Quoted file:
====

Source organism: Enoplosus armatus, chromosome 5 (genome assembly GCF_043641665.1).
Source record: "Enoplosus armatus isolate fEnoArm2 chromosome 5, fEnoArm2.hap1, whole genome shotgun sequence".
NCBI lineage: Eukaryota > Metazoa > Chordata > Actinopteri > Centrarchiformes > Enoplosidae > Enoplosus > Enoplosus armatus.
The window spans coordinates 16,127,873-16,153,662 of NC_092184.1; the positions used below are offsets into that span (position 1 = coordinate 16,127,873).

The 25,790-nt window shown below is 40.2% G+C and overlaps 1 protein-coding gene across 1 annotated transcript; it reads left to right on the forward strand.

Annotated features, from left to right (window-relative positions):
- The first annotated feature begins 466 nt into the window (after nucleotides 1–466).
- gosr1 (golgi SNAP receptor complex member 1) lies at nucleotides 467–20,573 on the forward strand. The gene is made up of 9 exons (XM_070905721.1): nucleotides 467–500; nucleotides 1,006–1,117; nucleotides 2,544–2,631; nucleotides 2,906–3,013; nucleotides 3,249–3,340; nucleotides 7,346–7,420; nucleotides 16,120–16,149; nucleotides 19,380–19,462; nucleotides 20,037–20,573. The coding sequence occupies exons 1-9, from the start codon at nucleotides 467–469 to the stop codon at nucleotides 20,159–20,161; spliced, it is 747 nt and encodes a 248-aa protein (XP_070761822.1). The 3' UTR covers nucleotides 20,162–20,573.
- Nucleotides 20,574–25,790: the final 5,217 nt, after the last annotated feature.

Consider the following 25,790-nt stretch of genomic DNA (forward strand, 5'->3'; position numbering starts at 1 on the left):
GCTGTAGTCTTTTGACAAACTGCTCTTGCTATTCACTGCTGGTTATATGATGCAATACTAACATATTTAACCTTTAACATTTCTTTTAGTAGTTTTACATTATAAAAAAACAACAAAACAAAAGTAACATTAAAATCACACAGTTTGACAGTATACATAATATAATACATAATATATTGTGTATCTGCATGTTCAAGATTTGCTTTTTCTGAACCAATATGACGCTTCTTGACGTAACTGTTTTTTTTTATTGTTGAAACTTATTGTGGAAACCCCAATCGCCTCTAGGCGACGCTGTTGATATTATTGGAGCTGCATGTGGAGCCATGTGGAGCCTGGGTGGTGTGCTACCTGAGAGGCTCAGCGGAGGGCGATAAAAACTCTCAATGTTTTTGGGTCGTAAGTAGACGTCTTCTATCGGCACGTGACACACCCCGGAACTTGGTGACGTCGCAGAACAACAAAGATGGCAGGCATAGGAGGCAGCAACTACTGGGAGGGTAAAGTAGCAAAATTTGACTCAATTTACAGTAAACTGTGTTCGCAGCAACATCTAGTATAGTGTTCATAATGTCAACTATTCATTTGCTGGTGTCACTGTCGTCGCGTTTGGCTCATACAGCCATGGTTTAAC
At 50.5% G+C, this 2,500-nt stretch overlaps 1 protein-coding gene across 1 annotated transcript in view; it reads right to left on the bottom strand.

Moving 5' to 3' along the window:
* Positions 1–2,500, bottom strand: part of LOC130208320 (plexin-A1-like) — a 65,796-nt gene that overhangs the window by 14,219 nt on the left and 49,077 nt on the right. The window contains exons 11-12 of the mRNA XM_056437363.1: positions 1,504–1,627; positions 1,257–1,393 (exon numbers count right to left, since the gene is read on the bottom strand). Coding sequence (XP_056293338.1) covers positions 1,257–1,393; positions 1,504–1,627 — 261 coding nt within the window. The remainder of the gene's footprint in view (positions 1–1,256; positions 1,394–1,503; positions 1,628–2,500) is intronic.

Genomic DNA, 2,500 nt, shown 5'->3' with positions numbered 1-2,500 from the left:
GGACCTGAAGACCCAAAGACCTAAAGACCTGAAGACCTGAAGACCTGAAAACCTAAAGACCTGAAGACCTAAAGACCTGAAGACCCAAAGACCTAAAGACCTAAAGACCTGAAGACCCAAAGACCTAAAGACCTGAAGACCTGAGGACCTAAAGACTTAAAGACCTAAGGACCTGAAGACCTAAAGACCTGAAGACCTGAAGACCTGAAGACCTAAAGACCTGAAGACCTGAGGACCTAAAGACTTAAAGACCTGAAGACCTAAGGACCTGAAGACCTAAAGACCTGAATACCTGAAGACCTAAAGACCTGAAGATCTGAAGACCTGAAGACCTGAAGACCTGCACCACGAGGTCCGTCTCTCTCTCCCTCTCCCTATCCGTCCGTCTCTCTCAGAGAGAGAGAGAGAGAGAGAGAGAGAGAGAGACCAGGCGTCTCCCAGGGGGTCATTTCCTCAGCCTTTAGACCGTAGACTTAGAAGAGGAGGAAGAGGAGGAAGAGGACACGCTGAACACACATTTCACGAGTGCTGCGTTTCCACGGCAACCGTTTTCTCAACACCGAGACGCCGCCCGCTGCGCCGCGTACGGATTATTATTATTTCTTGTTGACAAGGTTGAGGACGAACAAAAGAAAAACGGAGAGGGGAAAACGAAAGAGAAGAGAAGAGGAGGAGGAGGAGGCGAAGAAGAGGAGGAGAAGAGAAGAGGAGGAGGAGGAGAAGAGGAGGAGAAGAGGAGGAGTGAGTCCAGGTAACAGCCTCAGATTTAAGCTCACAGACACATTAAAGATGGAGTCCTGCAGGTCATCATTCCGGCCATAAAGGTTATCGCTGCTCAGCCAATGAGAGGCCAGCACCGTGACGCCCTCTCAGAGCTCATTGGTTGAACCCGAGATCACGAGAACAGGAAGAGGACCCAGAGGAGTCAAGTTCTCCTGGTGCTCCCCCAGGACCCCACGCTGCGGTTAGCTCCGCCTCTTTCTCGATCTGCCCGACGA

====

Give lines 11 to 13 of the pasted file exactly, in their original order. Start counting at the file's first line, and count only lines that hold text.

GCTGTAGTCTTTTGACAAACTGCTCTTGCTATTCACTGCTGGTTATATGATGCAATACTAACATATTTAACCTTTAACATTTCTTTTAGTAGTTTTACATTATAAAAAAACAACAAAACAAAAGTAACATTAAAATCACACAGTTTGACAGTATACATAATATAATACATAATATATTGTGTATCTGCATGTTCAAGATTTGCTTTTTCTGAACCAATATGACGCTTCTTGACGTAACTGTTTTTTTTTATTGTTGAAACTTATTGTGGAAACCCCAATCGCCTCTAGGCGACGCTGTTGATATTATTGGAGCTGCATGTGGAGCCATGTGGAGCCTGGGTGGTGTGCTACCTGAGAGGCTCAGCGGAGGGCGATAAAAACTCTCAATGTTTTTGGGTCGTAAGTAGACGTCTTCTATCGGCACGTGACACACCCCGGAACTTGGTGACGTCGCAGAACAACAAAGATGGCAGGCATAGGAGGCAGCAACTACTGGGAGGGTAAAGTAGCAAAATTTGACTCAATTTACAGTAAACTGTGTTCGCAGCAACATCTAGTATAGTGTTCATAATGTCAACTATTCATTTGCTGGTGTCACTGTCGTCGCGTTTGGCTCATACAGCCATGGTTTAAC
At 50.5% G+C, this 2,500-nt stretch overlaps 1 protein-coding gene across 1 annotated transcript in view; it reads right to left on the bottom strand.

Moving 5' to 3' along the window: